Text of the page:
Author Topic: Its all about the range  (Read 137 times)

Offline Haroun

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Its all about the range
« on: January 09, 2020, 05:51:25 PM »
I have a dirt bike I use as a "technical" trail bike.  Kinda like trials riding with a seat.  It weighs 99kg (with ICE).  Has about 25HP, but rarely sees wide open. Like trials bikes, its all about low down torque and controlling it.

I am at a decision point.  As a hobby project, I was planning to convert this bike to EFI. Part something to do and part more precise control.  But then I though, maybe electric might be the thing.  However, my concern is the range.

I am not new to electric vehicles.  I converted a new beetle to electric about 18 years ago.  A lead sled with AC motor and regen.  Hevay car, 26 SLA and crappy range.

I read through most of the postings here, and figure the 5KW would be OK for my needs with reduction gearing a la Electric Motion Trials bike.  My concern is the range. 

Today, My usage of this bike varies from 50km technical trail riding to 150km small adventure tours.  And this is not flat land here.  Lots of ups and downs.  The adventure tours are often +1000m climbs.  And the rider is a big guy.  100kg easy.

Obviously more batteries the better.  There are a couple of tipping points:

(1) physical room on the bike for more batteries
(2) extra weight of more batteries

I think I could probably fit a 48V 30Ah battery pack.  My new projected bike weight is +8kg more (ouch!).    Any idea how to calculate the range of this battery pack?

Any other thoughts or comments?

Offline Bikemad

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Re: Its all about the range
« Reply #1 on: January 09, 2020, 08:23:48 PM »
Hi Haroun andto the forum.

I think your required range is going to be very difficult to achieve with electric power, as the 48V 30Ah pack is probably less than 20% of what you will actually require to achieve 150km range.

The Zero S ZF7.2 information shows a range of 89 miles (143 km) under stop/start city driving conditions, or 45 miles (72 km) at a constant 70mph (113 km/h) with the 7.2kWh battery pack.

Your proposed 48V 30Ah battery pack only has an energy storage capacity of 1.44kWh.
This would give a range of ~18 miles (~29 km) on a Zero S when driven in the city, and a lot less on +1000m climbs.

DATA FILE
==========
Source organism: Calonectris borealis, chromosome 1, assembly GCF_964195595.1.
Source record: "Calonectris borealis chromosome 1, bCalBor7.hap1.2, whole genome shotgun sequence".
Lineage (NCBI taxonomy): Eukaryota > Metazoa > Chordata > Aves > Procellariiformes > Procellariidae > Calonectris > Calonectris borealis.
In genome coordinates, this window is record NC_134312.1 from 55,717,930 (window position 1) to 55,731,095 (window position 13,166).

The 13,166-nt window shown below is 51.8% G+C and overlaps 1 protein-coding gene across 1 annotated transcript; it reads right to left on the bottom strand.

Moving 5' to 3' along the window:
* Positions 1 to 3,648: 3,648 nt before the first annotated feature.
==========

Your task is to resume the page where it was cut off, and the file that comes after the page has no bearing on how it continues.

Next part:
The Electric Motion Epure Sport information quotes a range of 43km with a 50.4V battery, but they don't state the Ah rating of the battery.
However, they do mention that a 25A charger takes 2hrs 15 minutes to charge the battery, so I'm guessing the battery is likely to be around 50Ah giving an energy storage capacity of ~2.5kWh (50V x 50Ah). On this basis, this bike would require a battery 3.5 times bigger to achieve your required 150 km range (~8.75kWh) with trial riding conditions.

If the Epure Sport manages 17.2 km for every 1 kWh, this would give a range of nearly 25 km with a single 48V 30Ah battery.
This means you would need at least 6 x 48V 30Ah batteries in series to travel 150 km (48V x 180Ah = 8.64kWh).

Unfortunately, it doesn't look like an electric conversion is going to be viable for your particular requirements/expectations.  :(

Alan
 

Offline Haroun

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Re: Its all about the range
« Reply #2 on: January 10, 2020, 02:59:58 AM »
Alan, - excellent info.  I will digest and re-assess.

thanks!

Offline Haroun

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Re: Its all about the range
« Reply #3 on: January 13, 2020, 05:45:29 AM »
I took GPS data from 4 of my favorite rides over the years.   I calculate the energy requirements based on rolling resistance, air resistance, energy to get up a hill, acceleration.

These are the numbers I used for the bike:

Mass   200   kg
Frontal Area   1.5   m^2
Drag Coeff   0.6   
Air Density   1.2   kg/m^3
Tire rolling resistance coefficient   0.025   
Drive Efficiency   0.9   
Other losses   0.8   
Pack Voltage 48V

So from the GPS data, this is what I get for the rides.

Typical weekend technical ride 28km elevation gain 650m 1.6kWhr 33Ahr
Long technical weekend ride 81km elevation gain 1406m 2.7 kWhr  56Ahr 
Adventure ride up Mtn 62km elevation gain 2800m  2.9 kWhr    60Ahr
Very Long event (required two tanks of gas) 95km elevation gain 3800m  4.2kWhr   88Ahr


I don't expect the bike to be able to handle the long trips.  I can get another ICE bike for that stuff.  It would be useful to me if I could get 2kWhr at 80% DOD I would be very satisfied.  That means a  2.5kWhr  53Ahr battery.  So, if I picked their 50Ahr battery - that puts the bike at 119kg.  That'd be a pain. 


*sigh*  ah well...
« Last Edit: January 13, 2020, 12:08:53 PM by Haroun »